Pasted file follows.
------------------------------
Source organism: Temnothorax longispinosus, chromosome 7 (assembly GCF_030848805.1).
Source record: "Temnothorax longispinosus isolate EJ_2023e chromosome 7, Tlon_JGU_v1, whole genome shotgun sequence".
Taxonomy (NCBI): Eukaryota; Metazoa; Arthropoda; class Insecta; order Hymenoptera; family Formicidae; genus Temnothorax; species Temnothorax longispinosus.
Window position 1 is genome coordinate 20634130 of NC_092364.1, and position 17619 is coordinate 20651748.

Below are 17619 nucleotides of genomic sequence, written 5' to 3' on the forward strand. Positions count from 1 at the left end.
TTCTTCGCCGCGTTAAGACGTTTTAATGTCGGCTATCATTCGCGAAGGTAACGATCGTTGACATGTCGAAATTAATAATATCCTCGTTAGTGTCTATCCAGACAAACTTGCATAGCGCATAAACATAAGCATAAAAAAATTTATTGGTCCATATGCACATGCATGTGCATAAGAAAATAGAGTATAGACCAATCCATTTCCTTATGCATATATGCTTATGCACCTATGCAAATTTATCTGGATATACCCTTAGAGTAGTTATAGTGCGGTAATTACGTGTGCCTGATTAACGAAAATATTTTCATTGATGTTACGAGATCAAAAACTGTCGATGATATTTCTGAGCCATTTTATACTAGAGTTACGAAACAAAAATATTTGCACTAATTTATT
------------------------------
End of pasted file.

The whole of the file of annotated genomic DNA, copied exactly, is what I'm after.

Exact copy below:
Source organism: Temnothorax longispinosus, chromosome 7 (assembly GCF_030848805.1).
Source record: "Temnothorax longispinosus isolate EJ_2023e chromosome 7, Tlon_JGU_v1, whole genome shotgun sequence".
Taxonomy (NCBI): Eukaryota; Metazoa; Arthropoda; class Insecta; order Hymenoptera; family Formicidae; genus Temnothorax; species Temnothorax longispinosus.
Window position 1 is genome coordinate 20634130 of NC_092364.1, and position 17619 is coordinate 20651748.

Below are 17619 nucleotides of genomic sequence, written 5' to 3' on the forward strand. Positions count from 1 at the left end.
TTCTTCGCCGCGTTAAGACGTTTTAATGTCGGCTATCATTCGCGAAGGTAACGATCGTTGACATGTCGAAATTAATAATATCCTCGTTAGTGTCTATCCAGACAAACTTGCATAGCGCATAAACATAAGCATAAAAAAATTTATTGGTCCATATGCACATGCATGTGCATAAGAAAATAGAGTATAGACCAATCCATTTCCTTATGCATATATGCTTATGCACCTATGCAAATTTATCTGGATATACCCTTAGAGTAGTTATAGTGCGGTAATTACGTGTGCCTGATTAACGAAAATATTTTCATTGATGTTACGAGATCAAAAACTGTCGATGATATTTCTGAGCCATTTTATACTAGAGTTACGAAACAAAAATATTTGCACTAATTTATT